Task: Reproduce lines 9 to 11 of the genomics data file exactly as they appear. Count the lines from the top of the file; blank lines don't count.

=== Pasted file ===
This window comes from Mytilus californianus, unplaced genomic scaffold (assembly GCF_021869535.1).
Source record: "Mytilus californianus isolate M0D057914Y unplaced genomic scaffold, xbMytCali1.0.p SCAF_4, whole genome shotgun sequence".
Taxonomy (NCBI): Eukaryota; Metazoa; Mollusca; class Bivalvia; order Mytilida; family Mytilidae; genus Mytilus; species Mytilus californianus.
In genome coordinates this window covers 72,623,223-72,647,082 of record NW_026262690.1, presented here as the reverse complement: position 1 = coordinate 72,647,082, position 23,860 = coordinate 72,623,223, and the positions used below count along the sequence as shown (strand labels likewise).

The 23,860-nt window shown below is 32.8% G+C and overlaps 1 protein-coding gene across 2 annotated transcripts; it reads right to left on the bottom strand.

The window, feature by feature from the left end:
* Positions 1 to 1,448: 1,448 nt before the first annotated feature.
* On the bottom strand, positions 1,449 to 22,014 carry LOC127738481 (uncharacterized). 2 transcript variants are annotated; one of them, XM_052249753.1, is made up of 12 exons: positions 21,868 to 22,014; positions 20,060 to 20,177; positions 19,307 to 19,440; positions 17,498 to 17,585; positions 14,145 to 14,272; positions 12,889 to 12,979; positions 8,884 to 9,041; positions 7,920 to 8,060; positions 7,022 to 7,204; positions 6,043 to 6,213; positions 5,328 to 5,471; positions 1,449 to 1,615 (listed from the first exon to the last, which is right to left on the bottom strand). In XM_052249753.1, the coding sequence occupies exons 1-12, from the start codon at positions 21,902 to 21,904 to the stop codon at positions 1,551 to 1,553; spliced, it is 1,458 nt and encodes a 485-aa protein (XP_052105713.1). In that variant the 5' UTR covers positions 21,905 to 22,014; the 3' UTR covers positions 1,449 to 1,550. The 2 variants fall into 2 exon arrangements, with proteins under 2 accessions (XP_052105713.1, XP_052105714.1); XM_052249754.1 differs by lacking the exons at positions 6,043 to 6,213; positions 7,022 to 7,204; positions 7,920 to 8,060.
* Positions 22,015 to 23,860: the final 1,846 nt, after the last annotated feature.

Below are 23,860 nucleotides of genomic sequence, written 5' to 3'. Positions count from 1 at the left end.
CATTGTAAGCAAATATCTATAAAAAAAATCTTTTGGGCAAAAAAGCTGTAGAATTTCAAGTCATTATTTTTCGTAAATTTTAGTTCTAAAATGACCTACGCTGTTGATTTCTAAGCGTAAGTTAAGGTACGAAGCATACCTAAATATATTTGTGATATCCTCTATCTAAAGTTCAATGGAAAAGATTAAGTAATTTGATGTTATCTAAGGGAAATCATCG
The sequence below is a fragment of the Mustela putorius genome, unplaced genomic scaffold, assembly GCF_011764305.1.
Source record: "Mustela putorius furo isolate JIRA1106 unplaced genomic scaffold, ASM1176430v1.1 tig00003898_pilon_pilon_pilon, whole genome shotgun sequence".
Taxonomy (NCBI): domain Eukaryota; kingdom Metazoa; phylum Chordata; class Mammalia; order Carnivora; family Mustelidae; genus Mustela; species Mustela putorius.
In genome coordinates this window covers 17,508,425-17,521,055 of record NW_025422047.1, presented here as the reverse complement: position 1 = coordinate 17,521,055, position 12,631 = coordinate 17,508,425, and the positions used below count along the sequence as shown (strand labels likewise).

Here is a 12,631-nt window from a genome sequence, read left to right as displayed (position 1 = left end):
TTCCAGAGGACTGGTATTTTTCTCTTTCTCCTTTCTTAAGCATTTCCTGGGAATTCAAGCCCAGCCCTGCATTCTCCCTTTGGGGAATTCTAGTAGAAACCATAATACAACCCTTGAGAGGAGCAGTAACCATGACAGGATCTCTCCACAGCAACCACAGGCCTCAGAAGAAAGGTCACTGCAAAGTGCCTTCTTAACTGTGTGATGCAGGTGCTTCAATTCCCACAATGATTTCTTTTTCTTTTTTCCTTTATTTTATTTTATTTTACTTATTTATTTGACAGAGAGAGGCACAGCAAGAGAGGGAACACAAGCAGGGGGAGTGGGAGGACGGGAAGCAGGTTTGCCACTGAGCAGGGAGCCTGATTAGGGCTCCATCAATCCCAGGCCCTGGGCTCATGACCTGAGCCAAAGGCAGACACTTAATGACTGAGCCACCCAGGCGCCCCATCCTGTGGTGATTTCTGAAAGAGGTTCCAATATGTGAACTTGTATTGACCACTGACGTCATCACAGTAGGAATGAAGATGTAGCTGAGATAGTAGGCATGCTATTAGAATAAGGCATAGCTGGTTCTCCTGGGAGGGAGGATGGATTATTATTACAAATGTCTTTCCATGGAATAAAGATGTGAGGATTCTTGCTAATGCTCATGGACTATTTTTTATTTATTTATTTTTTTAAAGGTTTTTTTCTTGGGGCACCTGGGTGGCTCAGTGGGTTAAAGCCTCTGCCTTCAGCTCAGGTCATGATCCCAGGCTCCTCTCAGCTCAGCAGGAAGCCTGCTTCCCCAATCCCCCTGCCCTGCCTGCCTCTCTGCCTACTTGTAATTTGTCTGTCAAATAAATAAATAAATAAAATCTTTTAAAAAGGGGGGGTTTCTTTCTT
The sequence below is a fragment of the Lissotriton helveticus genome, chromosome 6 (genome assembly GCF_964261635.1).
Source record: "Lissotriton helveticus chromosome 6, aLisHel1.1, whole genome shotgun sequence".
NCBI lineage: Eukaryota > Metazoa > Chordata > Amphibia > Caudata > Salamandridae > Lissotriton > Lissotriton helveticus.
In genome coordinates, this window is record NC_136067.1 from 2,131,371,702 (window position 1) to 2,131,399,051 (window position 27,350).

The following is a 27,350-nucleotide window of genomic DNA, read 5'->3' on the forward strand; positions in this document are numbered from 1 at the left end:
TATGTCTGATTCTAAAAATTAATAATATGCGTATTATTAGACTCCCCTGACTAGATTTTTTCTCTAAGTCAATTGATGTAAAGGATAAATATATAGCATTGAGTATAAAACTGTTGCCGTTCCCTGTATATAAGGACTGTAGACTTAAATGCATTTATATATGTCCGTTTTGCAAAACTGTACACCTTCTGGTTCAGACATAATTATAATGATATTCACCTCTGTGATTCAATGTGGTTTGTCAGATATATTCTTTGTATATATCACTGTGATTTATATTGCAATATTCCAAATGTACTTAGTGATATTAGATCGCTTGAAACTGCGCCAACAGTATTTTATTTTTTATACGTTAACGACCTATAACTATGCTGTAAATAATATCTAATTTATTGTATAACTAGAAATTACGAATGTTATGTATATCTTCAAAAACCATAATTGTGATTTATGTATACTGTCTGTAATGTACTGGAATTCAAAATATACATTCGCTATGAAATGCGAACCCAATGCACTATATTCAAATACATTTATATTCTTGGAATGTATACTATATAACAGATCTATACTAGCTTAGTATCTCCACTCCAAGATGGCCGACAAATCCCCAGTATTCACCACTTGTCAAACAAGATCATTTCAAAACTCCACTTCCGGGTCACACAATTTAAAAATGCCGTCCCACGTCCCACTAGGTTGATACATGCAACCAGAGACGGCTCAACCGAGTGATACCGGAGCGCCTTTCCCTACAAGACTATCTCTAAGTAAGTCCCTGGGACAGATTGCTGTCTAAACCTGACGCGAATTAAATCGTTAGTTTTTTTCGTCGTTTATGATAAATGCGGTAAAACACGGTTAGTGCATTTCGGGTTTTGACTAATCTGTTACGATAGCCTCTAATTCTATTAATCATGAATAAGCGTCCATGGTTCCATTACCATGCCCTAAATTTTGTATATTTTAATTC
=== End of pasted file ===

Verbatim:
* Positions 22,015 to 23,860: the final 1,846 nt, after the last annotated feature.

Below are 23,860 nucleotides of genomic sequence, written 5' to 3'. Positions count from 1 at the left end.
CATTGTAAGCAAATATCTATAAAAAAAATCTTTTGGGCAAAAAAGCTGTAGAATTTCAAGTCATTATTTTTCGTAAATTTTAGTTCTAAAATGACCTACGCTGTTGATTTCTAAGCGTAAGTTAAGGTACGAAGCATACCTAAATATATTTGTGATATCCTCTATCTAAAGTTCAATGGAAAAGATTAAGTAATTTGATGTTATCTAAGGGAAATCATCG